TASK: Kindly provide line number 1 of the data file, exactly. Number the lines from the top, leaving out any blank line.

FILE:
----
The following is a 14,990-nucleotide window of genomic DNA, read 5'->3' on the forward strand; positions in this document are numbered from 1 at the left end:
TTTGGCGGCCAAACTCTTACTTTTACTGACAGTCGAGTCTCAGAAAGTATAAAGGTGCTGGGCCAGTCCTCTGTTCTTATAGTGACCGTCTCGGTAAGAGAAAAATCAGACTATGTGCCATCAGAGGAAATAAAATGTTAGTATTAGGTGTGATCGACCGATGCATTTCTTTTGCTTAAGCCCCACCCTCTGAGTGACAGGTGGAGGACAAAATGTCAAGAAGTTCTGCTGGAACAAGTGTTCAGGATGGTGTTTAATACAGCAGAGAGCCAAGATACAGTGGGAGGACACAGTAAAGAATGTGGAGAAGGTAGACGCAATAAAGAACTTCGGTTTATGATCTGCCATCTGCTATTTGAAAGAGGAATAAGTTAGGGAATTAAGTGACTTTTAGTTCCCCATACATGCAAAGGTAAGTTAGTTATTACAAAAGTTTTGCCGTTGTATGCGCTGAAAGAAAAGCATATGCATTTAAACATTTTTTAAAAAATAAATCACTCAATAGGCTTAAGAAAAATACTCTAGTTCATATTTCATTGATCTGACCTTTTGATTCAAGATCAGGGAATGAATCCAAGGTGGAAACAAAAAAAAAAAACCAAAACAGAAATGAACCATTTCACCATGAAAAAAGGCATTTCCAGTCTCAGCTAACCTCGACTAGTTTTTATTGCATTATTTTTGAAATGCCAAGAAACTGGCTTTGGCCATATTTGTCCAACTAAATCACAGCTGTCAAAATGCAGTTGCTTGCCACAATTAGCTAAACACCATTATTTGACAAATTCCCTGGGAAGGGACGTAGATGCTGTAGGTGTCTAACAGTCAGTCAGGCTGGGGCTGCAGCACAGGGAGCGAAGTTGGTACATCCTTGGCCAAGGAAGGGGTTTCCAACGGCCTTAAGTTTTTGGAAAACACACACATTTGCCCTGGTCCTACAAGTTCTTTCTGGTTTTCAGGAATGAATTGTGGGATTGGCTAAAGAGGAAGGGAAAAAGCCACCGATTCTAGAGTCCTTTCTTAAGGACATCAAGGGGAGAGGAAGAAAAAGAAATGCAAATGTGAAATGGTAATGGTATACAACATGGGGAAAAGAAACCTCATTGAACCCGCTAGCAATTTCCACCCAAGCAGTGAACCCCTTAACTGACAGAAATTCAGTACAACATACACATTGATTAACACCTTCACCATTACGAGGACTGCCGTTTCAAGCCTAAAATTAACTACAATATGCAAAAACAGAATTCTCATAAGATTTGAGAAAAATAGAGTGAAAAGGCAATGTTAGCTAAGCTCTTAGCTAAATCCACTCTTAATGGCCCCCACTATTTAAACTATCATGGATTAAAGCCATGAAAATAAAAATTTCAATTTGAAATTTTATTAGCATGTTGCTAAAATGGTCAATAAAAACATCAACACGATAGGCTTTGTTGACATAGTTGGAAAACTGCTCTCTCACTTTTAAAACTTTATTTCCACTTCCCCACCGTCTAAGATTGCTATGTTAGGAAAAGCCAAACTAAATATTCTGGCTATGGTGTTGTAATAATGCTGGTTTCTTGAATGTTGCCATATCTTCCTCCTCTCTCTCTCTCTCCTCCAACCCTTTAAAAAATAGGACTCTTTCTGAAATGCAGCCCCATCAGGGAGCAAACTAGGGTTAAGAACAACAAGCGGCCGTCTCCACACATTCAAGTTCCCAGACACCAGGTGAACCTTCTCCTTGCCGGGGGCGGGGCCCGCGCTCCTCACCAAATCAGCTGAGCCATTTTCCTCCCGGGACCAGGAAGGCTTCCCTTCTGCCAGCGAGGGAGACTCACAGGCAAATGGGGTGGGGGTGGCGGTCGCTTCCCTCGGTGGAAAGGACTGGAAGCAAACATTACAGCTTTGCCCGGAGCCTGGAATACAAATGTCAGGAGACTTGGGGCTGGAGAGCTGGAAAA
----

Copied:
The following is a 14,990-nucleotide window of genomic DNA, read 5'->3' on the forward strand; positions in this document are numbered from 1 at the left end: